All UNCG students, faculty and staff are encouraged to take advantage of the multicultural opportunities that are available during the academic year.
Hispanic Heritage — Celebrated in September
Celebrated September 15 to October 15September 15th – October 15th Hispanic Heritage Month On September 17, 1968, the U.S. Congress established the week including September 15 and 16 as National Hispanic Heritage Week. The agreement authorized the President to issue an annual proclamation encouraging people of the United States, “especially the educational community,” to observe the Heritage Week. In 1988, the 100th Congress expanded Hispanic Heritage Week to a full month, beginning September 15 and ending October 15. These dates correspond to the independence days of several Latin American countries. September 15 marks the anniversary of independence for Costa Rica, El Salvador, Guatemala, Honduras, and Nicaragua. Mexico’s independence is September 16, Chile’s is September 18, and October 12 is celebrated as Dia de la Raza. Hispanic Heritage Month is celebrated with ceremonies and activities in corporations, government agencies, community organizations, schools, and churches. It is a time to honor the rich diversity of the Hispanic American community and educate oneself about the history, culture, and traditions of people who have made, and continue to make, remarkable contributions to society.
LGBT History Month – Celebrated in October
LGBT History Month originated in the United States and was first celebrated in 1994. It was founded by Missouri high-school history teacher Rodney Wilson.Among early supporters and members of the first coordinating committee were Kevin Jennings of the Gay Lesbian Straight Education Network (GLSEN); Kevin Boyer of Gerber/Hart Gay and Lesbian Library and Archives in Chicago; Paul Varnell, writer for the Windy City Times; Torey Wilson, Chicago area teacher; Johnda Boyce, women’s studies major at Columbus State University and Jessea Greenman of UC-Berkeley. Many gay and lesbian organizations supported the concept early on. In 1995, the National Education Association indicated support of LGBT History Month as well as other history months by resolution at its General Assembly.
October was chosen by Wilson as the month for the celebration because National Coming Out Day already was established as a widely known event, on October 11, and October commemorated the first march on Washington by LGBT people in 1979. LGBT History Month is intended to encourage honesty and openness about being lesbian, gay, bisexual or transgender.
American Indian Heritage — celebrated in November
November is American Indian Heritage Month and Alaska Native Heritage Month, a time to celebrate the Native American history and culture in the United States. The celebration originally began in New York State in 1916 it declared the first “American Indian Day. On August 3, 1990 President George Bush declared the first National American Indian Heritage Month.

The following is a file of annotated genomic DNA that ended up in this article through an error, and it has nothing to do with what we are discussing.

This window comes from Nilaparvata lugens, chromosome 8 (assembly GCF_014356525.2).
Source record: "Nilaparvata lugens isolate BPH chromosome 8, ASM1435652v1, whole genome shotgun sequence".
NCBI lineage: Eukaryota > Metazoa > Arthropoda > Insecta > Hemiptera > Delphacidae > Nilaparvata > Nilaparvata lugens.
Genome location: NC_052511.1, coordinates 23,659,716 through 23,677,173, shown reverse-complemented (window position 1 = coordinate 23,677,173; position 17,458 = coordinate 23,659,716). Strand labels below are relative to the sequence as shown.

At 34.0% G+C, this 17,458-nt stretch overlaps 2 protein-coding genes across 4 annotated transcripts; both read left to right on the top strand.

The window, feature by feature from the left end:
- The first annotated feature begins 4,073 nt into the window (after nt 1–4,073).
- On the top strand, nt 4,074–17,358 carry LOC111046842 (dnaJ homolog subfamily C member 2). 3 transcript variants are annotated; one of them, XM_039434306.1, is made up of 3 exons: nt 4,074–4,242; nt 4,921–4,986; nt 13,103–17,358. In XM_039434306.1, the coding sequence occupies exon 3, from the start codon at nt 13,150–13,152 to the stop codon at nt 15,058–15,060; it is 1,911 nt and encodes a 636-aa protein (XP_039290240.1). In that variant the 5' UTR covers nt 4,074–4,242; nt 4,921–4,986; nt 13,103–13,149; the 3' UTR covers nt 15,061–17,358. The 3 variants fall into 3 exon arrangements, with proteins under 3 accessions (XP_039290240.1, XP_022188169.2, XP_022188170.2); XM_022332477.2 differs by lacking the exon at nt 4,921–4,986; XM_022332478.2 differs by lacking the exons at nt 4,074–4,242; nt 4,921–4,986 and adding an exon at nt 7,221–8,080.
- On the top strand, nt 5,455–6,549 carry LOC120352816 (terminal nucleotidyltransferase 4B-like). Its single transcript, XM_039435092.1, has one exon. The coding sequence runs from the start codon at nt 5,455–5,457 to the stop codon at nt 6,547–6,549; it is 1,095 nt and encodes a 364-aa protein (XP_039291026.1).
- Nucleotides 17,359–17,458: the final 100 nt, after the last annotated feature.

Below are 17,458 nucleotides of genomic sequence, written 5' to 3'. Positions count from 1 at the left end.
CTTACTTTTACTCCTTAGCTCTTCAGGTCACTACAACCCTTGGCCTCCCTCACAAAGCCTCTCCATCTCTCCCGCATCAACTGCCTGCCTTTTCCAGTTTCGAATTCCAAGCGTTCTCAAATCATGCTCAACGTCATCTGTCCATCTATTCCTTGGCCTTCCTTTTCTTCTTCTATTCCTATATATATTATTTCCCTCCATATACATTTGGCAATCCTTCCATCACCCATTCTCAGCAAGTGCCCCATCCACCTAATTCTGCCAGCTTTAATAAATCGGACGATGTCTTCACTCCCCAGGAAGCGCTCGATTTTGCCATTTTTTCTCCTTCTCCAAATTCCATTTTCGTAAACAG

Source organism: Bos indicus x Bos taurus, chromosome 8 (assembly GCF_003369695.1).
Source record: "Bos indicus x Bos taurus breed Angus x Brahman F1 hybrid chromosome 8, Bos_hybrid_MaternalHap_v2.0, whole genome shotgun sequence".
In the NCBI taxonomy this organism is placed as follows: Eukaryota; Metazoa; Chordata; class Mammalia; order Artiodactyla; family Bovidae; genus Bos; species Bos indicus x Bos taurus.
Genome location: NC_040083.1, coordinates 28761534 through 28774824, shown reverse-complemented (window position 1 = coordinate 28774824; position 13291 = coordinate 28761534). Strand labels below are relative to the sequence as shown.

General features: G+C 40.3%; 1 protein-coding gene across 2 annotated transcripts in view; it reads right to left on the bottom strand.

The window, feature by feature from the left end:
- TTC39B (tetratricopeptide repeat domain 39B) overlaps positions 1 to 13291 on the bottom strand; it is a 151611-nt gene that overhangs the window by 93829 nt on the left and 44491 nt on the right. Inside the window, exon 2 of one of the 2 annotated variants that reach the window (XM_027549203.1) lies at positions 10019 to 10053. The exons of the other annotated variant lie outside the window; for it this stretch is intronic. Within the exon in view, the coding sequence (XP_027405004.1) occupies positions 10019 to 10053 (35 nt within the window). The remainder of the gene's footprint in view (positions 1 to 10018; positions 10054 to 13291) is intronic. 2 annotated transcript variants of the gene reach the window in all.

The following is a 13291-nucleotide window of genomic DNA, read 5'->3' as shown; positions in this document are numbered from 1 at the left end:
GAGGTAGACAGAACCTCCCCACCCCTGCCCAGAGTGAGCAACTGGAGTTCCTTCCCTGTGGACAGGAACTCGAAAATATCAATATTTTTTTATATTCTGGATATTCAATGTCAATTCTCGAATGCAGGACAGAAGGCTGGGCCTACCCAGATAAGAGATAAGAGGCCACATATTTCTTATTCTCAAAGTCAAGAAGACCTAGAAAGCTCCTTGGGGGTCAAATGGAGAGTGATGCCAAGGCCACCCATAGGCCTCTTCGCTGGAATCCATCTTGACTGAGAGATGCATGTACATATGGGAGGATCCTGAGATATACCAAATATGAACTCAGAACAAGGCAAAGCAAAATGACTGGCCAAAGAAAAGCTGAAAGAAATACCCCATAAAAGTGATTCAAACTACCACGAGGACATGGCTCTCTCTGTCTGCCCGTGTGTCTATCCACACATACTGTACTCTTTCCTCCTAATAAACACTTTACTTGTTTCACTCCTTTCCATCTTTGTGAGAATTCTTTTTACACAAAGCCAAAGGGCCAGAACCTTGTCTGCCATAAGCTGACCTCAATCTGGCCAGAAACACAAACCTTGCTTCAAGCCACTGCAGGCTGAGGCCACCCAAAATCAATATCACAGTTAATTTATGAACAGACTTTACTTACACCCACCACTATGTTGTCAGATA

African American Heritage — celebrated in February
Black History Month owes its beginning to Dr. Carter G. Woodson, a black American man born to slave parents, who later went on to earn a Ph.D. from Harvard University. Throughout his studies, the scholar was perturbed by the absence of black Americans in historical texts, despite their presence in the New World since the colonial period. In 1915, he founded the Association for the Study of Negro Life and, one year later, the Journal of Negro Life. In 1926, it was he that began Negro History Week, aiming to bring the nation’s attention to the struggles and contributions of black Americans. As part of the Nation’s bicentennial, the week was expanded to a full month in 1976. Woodson originally chose the second week of February as Negro History Week because it held the birthdays of two important figures in black history – Frederick Douglass and Abraham Lincoln.
Asian/Pacific Islander Heritage — celebrated in April
May Asian Pacific American Heritage Month
May is National Asian Pacific American (APA) Heritage month, a time to celebrate the Asian and Pacific Islander history and culture in the United States. The celebration originally began in 1978 when a Joint Resolution signed by President Jimmy Carter designated the first 10 days of May to Asian/Pacific Heritage Week. In 1990 President George H. W. Bush expanded the celebration to the entire month.
Gay and Lesbian Pride Month – Celebrated in June
On June 2, 2000, former President William J. Clinton designated the month of June as Gay and Lesbian Pride month, encouraging Americans to recognize “the joys and sorrows that the gay and lesbian movement has witnessed and the work that remains to be done. Clinton proclaimed that observing Gay and Lesbian Pride Month is one way to “celebrate the progress we have made in creating a society more inclusive and accepting of gays and lesbians.” Gay and Lesbian issues are important to everyone, for in the words of former President Clinton, they are “our colleagues and neighbors, daughters and sons, sisters and brothers, friends and partners.” Observing Gay and Lesbian Pride Month is one step to understanding our differences and creating a truly inclusive society where gay, lesbian, bisexual, transgender and all Americans, are afforded equal rights.